Home > Uncategorized > Sermon for Wednesday in Pentecost 9

Sermon for Wednesday in Pentecost 9

israel-demands-kingSermon on 1 Samuel 8:1-22

Heavenly Host, 2013

Click here for mp3 audio Sermon for Wednesday in Pentecost 9

 

Grace and peace to you from God our Father and the Lord Jesus Christ.  Amen.

Samuel’s sons, had great names, pious names.  Joel means “Yahweh is God” and Abijah means “My father is Yahweh.”  But they were men of God in name only.  Samuel’s sons “did not walk in the way of the Lord.”  And what’s ironic is that Samuel had seen the wickedness of Eli’s sons, Hophni and Phineas.  The Scripture point blank says they were worthless men and did not know the Lord.  (1 Sam 2:12).  And yet Samuel raised two sons who were equally corrupt, who did not “walk in the way of the Lord.”  The charge against them is clear.  They have perverted justice and taken bribes.  They stand in clear violation of Deuteronomy 16: 19 “You shall not pervert justice. You shall not show partiality, and you shall not accept a bribe, for a bribe blinds the eyes of the wise and subverts the cause of the righteous.”  It’s pretty clear what they’ve done and it’s pretty clear that the fallout from this is enough to break the hearts of the people.

Let’s be clear about what’s happened here with Joel and Abijah.  Their perversion of the Lord’s justice has caused the people to forget the promises of the Lord and prefer a human king.  Dr. Luther keeps us focused here.  “Their sin was not their desire to have a king, for after all God gave them one, but rather, that they set their trust on human help and government when they should have trusted in God alone. This was a grave sin” (AE 52:187).[1]  The elders of Israel want a human king like the other nations have and a king to lead them in battle against their neighboring enemies.  They actually were breaking the First Commandment, trusting in something other than God alone.  So like I said, let be clear here.  The people are not just rejecting Samuel and his leadership in the name of the Lord, they are rejecting the Lord Himself.  While we might focus on the sin of the people who are rejecting the Lord’s rulership, it might be helpful if we were to look at Joel and Abijah and the fallout over their unfaithfulness.  Rather than their sins being merely private weaknesses of faith or morals, their unfaithfulness caused others to question the goodness of the Lord and even reject his leadership and those who serve in His name.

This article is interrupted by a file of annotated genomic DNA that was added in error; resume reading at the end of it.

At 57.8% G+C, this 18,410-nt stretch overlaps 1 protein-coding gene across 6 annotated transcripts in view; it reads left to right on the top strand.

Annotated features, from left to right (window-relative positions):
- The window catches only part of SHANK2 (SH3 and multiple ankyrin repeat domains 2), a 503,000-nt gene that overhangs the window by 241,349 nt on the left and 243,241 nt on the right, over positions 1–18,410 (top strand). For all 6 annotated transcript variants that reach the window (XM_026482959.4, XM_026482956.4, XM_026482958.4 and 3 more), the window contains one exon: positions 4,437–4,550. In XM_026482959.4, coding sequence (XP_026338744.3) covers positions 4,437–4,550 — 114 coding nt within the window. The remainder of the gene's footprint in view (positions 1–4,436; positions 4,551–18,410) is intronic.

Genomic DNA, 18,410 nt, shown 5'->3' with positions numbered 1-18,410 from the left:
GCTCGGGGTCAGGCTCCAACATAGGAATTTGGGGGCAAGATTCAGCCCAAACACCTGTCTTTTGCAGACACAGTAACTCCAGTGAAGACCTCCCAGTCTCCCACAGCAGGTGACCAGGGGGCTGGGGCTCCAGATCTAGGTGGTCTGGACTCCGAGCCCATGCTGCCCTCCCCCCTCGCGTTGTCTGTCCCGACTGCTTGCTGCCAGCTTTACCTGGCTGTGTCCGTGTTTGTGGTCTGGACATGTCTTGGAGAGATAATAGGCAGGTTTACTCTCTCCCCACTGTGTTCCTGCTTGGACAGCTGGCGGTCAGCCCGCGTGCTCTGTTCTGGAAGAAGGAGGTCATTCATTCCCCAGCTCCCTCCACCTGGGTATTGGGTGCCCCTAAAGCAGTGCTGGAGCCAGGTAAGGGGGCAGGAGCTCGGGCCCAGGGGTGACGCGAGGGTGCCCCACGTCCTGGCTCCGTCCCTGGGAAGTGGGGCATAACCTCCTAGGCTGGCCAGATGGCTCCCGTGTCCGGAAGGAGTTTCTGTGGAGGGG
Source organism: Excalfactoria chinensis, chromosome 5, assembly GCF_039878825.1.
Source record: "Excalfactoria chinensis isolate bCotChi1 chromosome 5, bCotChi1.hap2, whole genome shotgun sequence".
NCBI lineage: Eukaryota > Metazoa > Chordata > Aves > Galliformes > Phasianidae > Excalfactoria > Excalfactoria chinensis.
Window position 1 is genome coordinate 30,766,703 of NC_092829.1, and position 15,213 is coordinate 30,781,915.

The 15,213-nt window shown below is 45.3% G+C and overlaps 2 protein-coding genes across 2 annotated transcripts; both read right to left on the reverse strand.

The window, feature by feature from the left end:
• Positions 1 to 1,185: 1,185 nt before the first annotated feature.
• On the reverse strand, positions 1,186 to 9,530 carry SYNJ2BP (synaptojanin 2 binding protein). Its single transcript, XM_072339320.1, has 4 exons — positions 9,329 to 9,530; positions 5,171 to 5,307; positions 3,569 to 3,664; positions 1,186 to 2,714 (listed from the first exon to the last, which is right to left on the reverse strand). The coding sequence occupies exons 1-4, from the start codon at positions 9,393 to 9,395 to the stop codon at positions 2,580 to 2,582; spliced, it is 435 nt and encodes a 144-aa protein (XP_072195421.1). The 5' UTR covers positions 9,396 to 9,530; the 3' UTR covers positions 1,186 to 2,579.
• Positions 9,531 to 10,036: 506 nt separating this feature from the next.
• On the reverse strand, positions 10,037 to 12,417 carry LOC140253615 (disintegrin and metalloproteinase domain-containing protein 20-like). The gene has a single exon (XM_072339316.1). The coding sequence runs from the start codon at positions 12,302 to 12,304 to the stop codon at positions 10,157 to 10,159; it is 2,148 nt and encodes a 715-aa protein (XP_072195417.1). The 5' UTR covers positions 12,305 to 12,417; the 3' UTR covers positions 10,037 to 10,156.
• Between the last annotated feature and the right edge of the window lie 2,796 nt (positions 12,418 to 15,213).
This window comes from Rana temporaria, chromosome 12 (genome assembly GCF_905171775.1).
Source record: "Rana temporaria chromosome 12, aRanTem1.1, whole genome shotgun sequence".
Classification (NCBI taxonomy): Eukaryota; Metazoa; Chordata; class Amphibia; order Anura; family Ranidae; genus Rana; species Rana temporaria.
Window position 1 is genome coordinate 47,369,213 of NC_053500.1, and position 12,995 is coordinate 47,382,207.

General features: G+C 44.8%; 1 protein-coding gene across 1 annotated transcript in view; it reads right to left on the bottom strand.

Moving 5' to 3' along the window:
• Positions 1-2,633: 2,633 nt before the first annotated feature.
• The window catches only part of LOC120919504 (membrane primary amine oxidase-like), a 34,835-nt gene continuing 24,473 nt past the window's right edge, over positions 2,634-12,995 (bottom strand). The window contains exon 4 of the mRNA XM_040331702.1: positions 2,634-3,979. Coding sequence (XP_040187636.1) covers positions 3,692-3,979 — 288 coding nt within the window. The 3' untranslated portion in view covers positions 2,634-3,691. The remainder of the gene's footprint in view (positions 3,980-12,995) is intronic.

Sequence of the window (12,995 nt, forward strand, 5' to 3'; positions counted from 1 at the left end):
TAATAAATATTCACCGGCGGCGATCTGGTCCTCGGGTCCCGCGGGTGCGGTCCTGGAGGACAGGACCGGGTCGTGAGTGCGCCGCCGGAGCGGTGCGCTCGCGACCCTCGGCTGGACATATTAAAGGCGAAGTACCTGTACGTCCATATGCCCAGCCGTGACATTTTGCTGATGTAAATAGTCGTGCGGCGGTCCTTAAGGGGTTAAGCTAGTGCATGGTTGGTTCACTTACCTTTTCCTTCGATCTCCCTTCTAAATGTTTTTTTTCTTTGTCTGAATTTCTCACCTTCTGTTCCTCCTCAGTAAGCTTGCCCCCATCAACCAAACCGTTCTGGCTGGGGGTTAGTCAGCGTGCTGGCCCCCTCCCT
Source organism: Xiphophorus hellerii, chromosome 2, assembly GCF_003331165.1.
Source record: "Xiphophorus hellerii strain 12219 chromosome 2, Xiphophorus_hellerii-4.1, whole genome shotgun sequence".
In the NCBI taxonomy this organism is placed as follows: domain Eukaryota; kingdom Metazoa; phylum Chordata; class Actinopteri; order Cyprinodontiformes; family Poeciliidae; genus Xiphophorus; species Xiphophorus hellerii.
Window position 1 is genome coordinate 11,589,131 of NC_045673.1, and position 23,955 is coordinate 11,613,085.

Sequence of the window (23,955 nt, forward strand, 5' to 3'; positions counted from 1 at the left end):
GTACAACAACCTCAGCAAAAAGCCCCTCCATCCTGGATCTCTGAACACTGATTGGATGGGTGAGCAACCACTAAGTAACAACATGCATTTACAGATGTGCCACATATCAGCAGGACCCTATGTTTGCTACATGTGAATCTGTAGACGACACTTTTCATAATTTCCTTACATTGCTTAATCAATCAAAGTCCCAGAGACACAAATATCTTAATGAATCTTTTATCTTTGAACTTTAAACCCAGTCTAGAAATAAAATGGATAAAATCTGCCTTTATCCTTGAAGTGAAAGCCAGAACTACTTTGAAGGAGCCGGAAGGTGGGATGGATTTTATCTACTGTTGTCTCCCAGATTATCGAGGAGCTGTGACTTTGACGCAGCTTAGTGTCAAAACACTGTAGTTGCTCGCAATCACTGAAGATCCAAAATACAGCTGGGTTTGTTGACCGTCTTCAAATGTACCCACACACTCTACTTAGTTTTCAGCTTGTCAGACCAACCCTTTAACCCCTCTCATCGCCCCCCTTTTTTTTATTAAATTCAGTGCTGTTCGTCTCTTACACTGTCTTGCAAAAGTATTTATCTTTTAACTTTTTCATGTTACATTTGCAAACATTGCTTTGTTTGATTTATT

I don’t know that we spend very much time thinking about such things in the church.  I know that we rather often lift up living a Christ-like life as a light to the world, but what happens when those who are in positions of leadership and responsibility don’t just fail to meet goals but sin and sin grievously?  What’s the fallout?  If a once highly thought of pro basketball player really goes off the deep end, it might turn a person off basketball.  If a pastor or teacher or lay leader sins, it could be that it doesn’t just turn someone off church but away from God altogether.  You and I are still getting to know one another but if you want to know something about how I think, this is the kind of thing that terrifies me if I sit and brood on it too long.  Joel and Abijah’s sin caused all of Israel to doubt the goodness of the Lord.